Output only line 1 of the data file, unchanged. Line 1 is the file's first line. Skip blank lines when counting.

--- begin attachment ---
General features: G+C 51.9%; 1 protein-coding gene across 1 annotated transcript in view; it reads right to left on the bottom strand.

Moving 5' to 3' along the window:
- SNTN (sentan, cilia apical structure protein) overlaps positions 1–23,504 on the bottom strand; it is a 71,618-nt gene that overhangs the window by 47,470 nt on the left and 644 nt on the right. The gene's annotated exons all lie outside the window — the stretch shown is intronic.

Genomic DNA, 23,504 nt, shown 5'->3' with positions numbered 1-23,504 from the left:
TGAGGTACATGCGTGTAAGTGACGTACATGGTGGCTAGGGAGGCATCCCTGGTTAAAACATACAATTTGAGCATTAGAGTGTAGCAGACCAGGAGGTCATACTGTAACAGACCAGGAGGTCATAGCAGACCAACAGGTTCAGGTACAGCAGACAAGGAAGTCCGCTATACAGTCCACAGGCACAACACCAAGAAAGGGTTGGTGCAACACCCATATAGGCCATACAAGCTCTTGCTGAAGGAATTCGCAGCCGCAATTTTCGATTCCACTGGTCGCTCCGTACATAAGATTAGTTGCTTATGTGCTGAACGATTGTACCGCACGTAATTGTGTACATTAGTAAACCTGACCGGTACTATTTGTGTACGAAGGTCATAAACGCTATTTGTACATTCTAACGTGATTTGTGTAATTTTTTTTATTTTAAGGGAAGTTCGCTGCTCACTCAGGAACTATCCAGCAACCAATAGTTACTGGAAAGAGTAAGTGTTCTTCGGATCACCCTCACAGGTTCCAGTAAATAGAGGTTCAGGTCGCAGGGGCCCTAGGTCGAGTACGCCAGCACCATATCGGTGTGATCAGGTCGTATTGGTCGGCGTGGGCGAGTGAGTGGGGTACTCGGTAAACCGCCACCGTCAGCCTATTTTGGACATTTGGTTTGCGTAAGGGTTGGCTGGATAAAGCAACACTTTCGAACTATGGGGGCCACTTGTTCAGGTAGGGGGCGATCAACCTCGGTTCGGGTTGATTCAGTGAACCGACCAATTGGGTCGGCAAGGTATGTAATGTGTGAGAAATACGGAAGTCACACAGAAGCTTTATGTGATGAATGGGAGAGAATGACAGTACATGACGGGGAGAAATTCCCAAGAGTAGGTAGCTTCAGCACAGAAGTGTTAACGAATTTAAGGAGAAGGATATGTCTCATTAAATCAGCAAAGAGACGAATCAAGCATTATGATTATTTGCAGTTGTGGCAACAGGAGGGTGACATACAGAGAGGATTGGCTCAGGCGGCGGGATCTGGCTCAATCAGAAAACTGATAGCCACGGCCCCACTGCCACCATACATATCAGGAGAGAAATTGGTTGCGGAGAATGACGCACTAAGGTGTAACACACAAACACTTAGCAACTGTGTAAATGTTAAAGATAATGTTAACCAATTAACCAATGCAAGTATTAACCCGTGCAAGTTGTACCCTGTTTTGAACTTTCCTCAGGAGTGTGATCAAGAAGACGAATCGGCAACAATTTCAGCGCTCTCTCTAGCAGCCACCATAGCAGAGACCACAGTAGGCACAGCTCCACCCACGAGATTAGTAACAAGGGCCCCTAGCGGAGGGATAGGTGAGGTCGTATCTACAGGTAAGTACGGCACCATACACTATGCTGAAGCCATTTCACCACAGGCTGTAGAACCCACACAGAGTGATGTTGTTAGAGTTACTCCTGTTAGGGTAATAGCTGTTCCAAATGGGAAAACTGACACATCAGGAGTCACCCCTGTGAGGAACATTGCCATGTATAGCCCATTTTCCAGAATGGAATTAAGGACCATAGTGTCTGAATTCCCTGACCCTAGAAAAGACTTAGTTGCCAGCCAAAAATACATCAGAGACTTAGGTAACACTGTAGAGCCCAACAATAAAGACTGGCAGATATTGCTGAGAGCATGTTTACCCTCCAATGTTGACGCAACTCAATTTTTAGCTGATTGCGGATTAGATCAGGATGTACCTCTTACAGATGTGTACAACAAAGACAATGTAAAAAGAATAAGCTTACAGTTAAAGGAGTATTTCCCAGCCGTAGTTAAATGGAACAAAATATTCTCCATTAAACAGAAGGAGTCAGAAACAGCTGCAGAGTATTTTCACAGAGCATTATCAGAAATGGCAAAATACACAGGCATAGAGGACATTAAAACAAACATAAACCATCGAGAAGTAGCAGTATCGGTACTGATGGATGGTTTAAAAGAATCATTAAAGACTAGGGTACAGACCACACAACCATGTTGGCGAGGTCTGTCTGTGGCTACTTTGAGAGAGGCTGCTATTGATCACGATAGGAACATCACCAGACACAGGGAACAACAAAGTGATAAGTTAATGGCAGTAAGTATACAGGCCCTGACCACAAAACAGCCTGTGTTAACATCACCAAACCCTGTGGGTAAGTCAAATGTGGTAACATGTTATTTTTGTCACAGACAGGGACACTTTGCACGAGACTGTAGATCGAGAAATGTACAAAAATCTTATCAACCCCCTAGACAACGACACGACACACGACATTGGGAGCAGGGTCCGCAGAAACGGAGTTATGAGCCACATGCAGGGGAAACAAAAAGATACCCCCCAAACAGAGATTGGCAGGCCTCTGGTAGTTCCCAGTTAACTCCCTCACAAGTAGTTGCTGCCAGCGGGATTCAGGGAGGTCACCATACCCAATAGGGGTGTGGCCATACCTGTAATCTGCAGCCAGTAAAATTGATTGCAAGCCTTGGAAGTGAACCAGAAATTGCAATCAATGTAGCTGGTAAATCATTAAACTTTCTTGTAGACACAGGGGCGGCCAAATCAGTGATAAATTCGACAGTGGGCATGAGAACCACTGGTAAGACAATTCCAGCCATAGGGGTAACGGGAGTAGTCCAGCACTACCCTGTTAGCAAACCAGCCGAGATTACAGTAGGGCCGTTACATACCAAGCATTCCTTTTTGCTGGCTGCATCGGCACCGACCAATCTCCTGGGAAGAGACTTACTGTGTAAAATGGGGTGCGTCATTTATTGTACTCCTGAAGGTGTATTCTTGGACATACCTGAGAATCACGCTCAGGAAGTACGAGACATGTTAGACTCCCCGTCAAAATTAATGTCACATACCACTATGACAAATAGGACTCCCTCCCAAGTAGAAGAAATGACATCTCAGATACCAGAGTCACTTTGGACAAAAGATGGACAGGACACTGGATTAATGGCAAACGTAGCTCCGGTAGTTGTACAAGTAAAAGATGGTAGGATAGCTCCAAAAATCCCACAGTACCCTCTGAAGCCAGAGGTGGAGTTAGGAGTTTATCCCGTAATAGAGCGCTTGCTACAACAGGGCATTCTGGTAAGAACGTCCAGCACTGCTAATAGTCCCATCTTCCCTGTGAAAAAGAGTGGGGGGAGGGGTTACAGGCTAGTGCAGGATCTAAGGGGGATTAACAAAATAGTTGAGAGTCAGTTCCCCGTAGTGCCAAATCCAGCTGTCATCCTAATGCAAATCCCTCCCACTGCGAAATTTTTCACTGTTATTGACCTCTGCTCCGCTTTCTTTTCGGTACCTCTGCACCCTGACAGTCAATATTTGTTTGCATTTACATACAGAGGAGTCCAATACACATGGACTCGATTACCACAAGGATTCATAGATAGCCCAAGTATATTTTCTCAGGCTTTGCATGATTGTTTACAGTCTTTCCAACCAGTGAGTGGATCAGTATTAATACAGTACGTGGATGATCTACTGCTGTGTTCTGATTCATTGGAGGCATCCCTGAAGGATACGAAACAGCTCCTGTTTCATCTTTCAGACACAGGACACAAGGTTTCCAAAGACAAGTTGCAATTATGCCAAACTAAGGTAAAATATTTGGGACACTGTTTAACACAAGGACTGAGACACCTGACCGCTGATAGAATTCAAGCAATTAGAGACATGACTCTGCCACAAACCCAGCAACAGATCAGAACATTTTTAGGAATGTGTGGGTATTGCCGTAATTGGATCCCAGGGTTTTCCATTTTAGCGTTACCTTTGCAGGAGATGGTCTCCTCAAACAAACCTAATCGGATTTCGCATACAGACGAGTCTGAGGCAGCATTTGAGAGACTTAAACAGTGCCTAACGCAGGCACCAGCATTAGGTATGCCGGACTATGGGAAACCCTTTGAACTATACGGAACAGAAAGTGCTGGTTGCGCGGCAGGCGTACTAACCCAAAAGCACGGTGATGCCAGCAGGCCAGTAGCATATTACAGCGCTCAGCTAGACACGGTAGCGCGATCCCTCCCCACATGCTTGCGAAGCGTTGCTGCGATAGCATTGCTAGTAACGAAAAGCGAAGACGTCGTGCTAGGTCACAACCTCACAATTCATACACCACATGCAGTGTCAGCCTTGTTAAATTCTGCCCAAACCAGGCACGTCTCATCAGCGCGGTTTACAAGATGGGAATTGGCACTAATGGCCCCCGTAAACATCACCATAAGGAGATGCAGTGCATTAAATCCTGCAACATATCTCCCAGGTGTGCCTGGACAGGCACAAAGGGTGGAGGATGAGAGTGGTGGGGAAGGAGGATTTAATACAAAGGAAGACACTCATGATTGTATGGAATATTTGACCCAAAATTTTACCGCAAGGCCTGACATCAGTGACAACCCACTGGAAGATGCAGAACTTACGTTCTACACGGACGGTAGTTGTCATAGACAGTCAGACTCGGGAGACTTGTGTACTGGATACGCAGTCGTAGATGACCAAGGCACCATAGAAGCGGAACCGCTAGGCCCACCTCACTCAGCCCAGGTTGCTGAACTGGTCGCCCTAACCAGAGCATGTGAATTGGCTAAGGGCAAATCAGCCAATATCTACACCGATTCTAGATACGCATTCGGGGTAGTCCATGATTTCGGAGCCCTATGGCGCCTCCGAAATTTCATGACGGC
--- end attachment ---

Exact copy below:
General features: G+C 51.9%; 1 protein-coding gene across 1 annotated transcript in view; it reads right to left on the bottom strand.